The Washington Post

Rapes are up under new FBI definition

Dana Bolger, center, and her classmates at Amherst College protesting their administration’s sexual assault policy during the spring semester 2013. (Photo courtesy of It Happens Here)

Two years ago, the Federal Bureau of Investigation announced that it was changing the definition of rape that had been in place since 1927. It took effect for last year’s violent crime count, and, under that new definition, rapes were up in most cities.

Violent crime in general dropped about 5.4 percent between the first half of 2012 and the first half of 2013, according to the FBI’s semiannual Uniform Crime Report. Rapes, however, increased. There were 14,400 rapes reported from January to June last year, up from 13,242 in the first half of 2012.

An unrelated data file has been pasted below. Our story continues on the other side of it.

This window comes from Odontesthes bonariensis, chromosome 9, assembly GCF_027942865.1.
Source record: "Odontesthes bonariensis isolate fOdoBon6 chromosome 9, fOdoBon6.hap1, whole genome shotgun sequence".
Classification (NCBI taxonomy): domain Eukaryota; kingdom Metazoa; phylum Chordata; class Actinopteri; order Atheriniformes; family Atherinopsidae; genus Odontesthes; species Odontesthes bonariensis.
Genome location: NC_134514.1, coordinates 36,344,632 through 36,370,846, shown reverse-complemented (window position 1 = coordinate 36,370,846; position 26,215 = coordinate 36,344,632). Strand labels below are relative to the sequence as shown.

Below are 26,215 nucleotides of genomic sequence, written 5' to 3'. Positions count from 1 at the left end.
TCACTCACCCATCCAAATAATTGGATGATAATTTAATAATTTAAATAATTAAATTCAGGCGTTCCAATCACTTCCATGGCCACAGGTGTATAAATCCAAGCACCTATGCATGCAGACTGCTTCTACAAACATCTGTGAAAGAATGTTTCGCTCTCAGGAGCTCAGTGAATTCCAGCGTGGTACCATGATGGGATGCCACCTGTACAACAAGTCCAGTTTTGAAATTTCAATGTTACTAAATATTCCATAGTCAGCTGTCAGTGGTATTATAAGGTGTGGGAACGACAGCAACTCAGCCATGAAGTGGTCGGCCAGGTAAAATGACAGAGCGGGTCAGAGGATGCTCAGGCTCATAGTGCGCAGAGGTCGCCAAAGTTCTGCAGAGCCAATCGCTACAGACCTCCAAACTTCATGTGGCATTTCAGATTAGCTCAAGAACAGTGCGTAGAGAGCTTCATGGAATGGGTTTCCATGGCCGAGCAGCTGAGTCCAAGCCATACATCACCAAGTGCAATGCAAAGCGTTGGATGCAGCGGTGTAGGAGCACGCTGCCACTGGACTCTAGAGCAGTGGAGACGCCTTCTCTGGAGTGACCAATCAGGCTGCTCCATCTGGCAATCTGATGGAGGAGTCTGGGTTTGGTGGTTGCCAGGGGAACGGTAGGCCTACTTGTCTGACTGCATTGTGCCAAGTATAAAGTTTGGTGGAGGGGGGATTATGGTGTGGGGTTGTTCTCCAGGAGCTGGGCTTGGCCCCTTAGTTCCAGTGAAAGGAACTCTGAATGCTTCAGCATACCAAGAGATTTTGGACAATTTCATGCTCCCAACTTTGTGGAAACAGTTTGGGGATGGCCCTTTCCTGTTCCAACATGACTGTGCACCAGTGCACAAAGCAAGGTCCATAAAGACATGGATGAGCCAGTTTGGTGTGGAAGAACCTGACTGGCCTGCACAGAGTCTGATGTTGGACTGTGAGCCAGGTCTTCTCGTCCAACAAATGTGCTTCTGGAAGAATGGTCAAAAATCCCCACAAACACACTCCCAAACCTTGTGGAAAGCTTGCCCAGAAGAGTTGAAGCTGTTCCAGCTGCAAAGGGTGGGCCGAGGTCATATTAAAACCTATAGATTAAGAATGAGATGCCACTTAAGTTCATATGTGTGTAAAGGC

But it’s unclear how that compares to the year before. Under the old definition, the number of rapes declined 10.6 percent between 2012 and 2013. The rise in number instead reflects the new, more-accurate definition of the crime. The number of instances of rape rose in 138 cities and fell in 119, according to comparisons where data for both years were available. The FBI data captures just a fraction of the nation — only 272 cities, a group home to just over a fourth of the national population.

The nearly 90-year-old definition described “forcible rape” as “the carnal knowledge of a female, forcibly and against her will.” Under the new definition, the agency stopped calling it “forcible rape” instead simply referring to the crime as rape. It was also changed to drop reference to gender and is no longer limited to penile penetration  of a vagina. The new description for rape is:

“The penetration, no matter how slight, of the vagina or anus with any body part or object, or oral penetration by a sex organ of another person, without the consent of the victim.”

Niraj Chokshi is a general assignment reporter for The Washington Post.

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